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Author Topic: Favorite Scientist Poll
romad
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Icon 1 posted August 16, 2013 11:58      Profile for romad     Send New Private Message       Edit/Delete Post   Reply With Quote 
Sir Isaac Newton, of course! He was the first to use an Apple for his research.
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TheMoMan
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Icon 1 posted August 16, 2013 13:52      Profile for TheMoMan         Edit/Delete Post   Reply With Quote 
Too many to reply, is there a course in science history? Who to include who to leave out.

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Those who would give up essential liberty to purchase a little temporary safety deserve neither liberty nor safety.


Benjamin Franklin,

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littlefish
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Icon 1 posted August 16, 2013 20:27      Profile for littlefish   Author's Homepage     Send New Private Message       Edit/Delete Post   Reply With Quote 
Gerhard Ertl. His PEEM videos are beautiful. His Noble lecture is here: http://www.nobelprize.org/nobel_prizes/chemistry/laureates/2007/ertl_lecture.pdf

I saw him talk once. He does good science.

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The Famous Druid

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Icon 1 posted August 16, 2013 21:26      Profile for The Famous Druid     Send New Private Message       Edit/Delete Post   Reply With Quote 
Newton was ok, but some of his work was quite derivative.
Einstein was relatively interesting.

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If you watch 'The History Of NASA' backwards, it's about a space agency that has no manned spaceflight capability, then does low-orbit flights, then lands on the Moon.

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HalfVast

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Icon 1 posted August 17, 2013 00:55      Profile for HalfVast     Send New Private Message       Edit/Delete Post   Reply With Quote 
I'm partial to Copernicus. Nobody could say that guy was self-centered.
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Snaggy

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Icon 3 posted August 17, 2013 01:32      Profile for Snaggy   Author's Homepage     Send New Private Message       Edit/Delete Post   Reply With Quote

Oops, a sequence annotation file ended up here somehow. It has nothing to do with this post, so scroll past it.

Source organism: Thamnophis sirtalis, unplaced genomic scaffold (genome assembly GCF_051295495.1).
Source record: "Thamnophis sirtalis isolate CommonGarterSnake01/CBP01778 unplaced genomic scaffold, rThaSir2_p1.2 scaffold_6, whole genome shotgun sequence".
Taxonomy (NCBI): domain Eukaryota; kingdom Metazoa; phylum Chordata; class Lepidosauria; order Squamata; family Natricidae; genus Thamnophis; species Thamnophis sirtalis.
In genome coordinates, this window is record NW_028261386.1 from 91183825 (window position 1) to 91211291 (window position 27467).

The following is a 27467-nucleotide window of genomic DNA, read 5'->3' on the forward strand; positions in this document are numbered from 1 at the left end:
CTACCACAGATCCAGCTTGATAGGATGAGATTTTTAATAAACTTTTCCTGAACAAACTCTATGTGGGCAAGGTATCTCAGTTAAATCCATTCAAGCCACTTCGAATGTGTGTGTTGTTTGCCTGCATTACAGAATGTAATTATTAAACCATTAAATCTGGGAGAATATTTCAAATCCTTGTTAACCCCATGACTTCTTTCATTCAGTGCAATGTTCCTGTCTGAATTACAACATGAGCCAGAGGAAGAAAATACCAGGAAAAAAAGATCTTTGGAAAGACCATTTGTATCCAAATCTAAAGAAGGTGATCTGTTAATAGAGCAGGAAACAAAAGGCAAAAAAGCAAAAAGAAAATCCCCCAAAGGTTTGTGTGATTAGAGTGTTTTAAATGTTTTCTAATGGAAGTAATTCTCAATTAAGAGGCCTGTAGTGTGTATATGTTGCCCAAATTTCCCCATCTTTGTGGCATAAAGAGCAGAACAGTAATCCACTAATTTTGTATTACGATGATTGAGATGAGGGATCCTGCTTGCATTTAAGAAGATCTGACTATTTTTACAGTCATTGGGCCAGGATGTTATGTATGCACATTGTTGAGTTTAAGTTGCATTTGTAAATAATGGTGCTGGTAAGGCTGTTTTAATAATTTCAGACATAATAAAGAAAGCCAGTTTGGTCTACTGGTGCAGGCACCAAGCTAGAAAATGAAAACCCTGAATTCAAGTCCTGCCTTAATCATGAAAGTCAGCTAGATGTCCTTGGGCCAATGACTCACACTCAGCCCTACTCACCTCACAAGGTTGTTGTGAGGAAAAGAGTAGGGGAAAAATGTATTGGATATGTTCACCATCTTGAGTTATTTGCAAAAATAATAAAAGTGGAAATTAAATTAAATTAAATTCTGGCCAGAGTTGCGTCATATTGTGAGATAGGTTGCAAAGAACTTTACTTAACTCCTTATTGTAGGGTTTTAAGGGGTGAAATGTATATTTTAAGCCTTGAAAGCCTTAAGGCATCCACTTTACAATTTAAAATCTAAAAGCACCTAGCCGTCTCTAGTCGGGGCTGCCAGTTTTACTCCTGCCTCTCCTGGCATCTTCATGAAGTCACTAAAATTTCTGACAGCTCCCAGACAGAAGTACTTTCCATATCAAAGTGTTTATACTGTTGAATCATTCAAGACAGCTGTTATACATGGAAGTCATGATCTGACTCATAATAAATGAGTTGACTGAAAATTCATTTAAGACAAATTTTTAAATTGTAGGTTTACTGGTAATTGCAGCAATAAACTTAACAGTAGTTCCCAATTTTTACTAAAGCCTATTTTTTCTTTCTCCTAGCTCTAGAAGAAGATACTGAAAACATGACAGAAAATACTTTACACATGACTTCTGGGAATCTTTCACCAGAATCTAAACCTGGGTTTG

Let' s not forget Marie Curie, who I hear was quite radiant.
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The Famous Druid

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Icon 1 posted August 17, 2013 05:25      Profile for The Famous Druid     Send New Private Message       Edit/Delete Post   Reply With Quote 
Lord Kelvin's work was pretty cool.

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If you watch 'The History Of NASA' backwards, it's about a space agency that has no manned spaceflight capability, then does low-orbit flights, then lands on the Moon.

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Papa
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Icon 1 posted August 17, 2013 06:26      Profile for Papa     Send New Private Message       Edit/Delete Post   Reply With Quote 
Erwin Schrödinger of course, or maybe not, as the case may be.

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Papa
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ladymadame
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Icon 1 posted September 09, 2013 20:27      Profile for ladymadame     Send New Private Message       Edit/Delete Post   Reply With Quote 
I find Tesla's work to be electrifyingly hair-raising.
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GMx

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Icon 1 posted September 09, 2013 23:02      Profile for GMx     Send New Private Message       Edit/Delete Post   Reply With Quote 
I would also say Tesla. Very underrated.
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dragonman97

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Icon 1 posted September 09, 2013 23:31      Profile for dragonman97   Author's Homepage     Send New Private Message       Edit/Delete Post   Reply With Quote 
/me looked up the orig JoT/JoyPoll out of forgetfulness:
http://www.geekculture.com/joyoftech/joyarchives/1888.html

While I gravitate towards the too many to choose from realm, Turing is on my shortlist.

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There are three things you can be sure of in life: Death, taxes, and reading about fake illnesses online...

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The Famous Druid

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Icon 1 posted September 10, 2013 01:34      Profile for The Famous Druid     Send New Private Message       Edit/Delete Post   Reply With Quote 
Charles Darwin had some very origin-al ideas.

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If you watch 'The History Of NASA' backwards, it's about a space agency that has no manned spaceflight capability, then does low-orbit flights, then lands on the Moon.

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Ashitaka